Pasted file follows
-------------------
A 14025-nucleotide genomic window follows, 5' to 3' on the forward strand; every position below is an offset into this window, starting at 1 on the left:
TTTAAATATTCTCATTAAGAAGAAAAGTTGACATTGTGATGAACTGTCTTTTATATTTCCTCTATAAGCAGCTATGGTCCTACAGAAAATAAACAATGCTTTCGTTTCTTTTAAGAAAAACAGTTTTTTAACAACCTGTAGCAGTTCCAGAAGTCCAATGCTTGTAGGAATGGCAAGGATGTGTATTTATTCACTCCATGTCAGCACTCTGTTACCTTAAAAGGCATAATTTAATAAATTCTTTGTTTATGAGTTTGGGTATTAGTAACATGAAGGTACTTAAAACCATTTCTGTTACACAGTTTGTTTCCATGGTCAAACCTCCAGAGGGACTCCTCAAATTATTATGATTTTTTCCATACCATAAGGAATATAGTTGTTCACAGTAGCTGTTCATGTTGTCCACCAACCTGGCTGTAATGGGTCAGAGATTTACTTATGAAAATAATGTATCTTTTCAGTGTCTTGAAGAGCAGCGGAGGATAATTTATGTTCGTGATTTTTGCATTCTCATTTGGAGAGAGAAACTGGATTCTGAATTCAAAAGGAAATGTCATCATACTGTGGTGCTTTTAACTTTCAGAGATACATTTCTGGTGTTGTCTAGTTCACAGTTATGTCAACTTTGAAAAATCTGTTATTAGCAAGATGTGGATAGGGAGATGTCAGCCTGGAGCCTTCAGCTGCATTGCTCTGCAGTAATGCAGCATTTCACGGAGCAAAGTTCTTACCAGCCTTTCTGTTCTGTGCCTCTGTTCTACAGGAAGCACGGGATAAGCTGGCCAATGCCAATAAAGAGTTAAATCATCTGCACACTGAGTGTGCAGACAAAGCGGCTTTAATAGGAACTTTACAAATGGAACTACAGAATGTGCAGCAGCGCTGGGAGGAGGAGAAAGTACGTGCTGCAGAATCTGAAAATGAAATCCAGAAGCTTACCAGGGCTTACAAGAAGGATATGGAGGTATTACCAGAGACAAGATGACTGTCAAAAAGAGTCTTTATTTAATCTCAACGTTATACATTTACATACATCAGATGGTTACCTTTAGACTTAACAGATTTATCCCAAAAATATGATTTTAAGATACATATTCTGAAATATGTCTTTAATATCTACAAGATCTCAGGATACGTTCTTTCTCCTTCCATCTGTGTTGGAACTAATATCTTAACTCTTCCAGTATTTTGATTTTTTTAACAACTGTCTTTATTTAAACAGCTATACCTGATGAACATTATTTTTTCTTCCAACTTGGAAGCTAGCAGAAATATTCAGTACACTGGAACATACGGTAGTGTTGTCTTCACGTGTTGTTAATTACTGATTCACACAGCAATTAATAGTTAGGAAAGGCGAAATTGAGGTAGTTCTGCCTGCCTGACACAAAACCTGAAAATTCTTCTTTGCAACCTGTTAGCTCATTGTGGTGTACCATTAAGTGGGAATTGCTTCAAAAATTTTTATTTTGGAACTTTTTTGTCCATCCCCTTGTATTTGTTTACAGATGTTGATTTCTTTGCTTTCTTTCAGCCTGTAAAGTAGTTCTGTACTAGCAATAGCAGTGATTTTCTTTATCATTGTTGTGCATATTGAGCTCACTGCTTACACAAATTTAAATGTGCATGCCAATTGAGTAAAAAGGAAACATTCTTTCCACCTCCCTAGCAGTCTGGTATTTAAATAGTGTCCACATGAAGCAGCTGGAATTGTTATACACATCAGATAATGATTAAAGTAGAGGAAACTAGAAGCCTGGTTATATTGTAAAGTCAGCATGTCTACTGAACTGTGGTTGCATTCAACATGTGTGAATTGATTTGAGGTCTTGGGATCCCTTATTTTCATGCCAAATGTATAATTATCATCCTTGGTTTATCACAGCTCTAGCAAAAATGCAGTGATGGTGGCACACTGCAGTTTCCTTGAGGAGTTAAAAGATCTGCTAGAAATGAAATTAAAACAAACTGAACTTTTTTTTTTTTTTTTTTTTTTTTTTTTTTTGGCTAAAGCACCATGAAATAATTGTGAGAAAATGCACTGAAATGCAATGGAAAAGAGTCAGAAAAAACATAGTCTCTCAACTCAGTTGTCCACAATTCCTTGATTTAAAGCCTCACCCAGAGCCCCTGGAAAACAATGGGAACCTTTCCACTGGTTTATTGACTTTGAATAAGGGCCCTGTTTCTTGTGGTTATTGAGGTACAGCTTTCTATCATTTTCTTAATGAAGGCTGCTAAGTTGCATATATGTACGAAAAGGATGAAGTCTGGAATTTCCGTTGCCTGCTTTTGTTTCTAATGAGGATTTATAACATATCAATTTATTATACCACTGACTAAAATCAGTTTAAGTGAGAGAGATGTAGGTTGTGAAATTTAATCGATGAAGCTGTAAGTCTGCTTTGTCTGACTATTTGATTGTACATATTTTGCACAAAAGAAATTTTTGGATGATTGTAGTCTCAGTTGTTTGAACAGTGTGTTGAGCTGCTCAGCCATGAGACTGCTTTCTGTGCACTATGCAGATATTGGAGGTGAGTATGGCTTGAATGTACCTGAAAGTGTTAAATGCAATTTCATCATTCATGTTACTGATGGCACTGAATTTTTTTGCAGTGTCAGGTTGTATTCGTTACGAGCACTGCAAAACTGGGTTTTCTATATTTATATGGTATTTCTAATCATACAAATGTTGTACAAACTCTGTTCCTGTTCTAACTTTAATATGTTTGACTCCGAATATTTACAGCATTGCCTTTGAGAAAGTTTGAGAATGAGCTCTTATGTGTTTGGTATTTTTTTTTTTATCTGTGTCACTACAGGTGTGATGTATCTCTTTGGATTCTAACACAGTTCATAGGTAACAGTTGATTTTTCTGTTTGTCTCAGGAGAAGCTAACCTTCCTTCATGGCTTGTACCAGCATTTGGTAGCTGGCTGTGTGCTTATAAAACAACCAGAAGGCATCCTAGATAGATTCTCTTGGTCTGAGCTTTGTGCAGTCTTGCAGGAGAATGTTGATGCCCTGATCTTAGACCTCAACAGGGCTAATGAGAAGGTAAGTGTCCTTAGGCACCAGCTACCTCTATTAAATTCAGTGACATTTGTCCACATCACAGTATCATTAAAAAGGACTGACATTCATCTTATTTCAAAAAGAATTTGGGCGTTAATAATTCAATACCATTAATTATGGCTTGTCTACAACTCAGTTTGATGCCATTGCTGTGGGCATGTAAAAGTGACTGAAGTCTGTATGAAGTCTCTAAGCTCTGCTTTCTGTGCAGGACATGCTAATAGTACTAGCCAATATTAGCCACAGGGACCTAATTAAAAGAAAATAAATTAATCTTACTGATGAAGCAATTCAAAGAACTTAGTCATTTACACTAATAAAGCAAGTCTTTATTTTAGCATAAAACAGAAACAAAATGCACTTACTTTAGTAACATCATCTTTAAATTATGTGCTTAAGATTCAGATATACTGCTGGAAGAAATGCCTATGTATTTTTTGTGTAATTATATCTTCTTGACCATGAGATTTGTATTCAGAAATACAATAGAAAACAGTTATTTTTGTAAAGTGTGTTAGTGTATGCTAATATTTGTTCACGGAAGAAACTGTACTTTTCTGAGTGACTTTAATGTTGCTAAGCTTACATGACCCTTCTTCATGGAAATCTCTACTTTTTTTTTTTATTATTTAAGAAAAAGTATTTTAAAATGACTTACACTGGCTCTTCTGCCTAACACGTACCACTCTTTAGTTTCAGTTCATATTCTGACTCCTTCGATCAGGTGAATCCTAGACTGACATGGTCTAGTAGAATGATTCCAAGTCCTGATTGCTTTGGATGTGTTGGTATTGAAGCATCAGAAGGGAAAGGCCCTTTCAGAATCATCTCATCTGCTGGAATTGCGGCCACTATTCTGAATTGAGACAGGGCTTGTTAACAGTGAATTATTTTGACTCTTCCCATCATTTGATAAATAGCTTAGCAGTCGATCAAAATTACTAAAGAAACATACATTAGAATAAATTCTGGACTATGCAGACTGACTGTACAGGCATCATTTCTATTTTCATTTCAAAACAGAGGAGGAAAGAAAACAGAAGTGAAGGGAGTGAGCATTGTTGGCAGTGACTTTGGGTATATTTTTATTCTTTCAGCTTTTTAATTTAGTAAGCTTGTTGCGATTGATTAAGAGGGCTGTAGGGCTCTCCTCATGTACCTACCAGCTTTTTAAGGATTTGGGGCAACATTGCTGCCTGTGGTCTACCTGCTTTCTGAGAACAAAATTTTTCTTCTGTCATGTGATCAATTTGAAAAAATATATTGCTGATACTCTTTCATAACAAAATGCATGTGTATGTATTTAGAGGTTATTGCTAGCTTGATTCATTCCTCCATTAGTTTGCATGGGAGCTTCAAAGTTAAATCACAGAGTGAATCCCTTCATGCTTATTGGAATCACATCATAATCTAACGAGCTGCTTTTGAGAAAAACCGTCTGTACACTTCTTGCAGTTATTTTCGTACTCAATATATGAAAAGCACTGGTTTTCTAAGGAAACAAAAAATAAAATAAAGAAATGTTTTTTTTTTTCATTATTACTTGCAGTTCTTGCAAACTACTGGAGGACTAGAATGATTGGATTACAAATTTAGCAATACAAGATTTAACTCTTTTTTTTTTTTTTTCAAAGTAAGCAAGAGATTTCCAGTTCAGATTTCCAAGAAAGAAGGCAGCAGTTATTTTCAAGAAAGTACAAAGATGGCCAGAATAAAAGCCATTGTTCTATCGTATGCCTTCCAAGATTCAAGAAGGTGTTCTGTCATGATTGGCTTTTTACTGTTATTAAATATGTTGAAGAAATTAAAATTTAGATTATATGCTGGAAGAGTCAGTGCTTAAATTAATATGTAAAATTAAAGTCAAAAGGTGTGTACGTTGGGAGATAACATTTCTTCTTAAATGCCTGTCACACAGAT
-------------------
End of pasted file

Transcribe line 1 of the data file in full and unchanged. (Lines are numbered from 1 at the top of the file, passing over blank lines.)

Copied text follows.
A 14025-nucleotide genomic window follows, 5' to 3' on the forward strand; every position below is an offset into this window, starting at 1 on the left: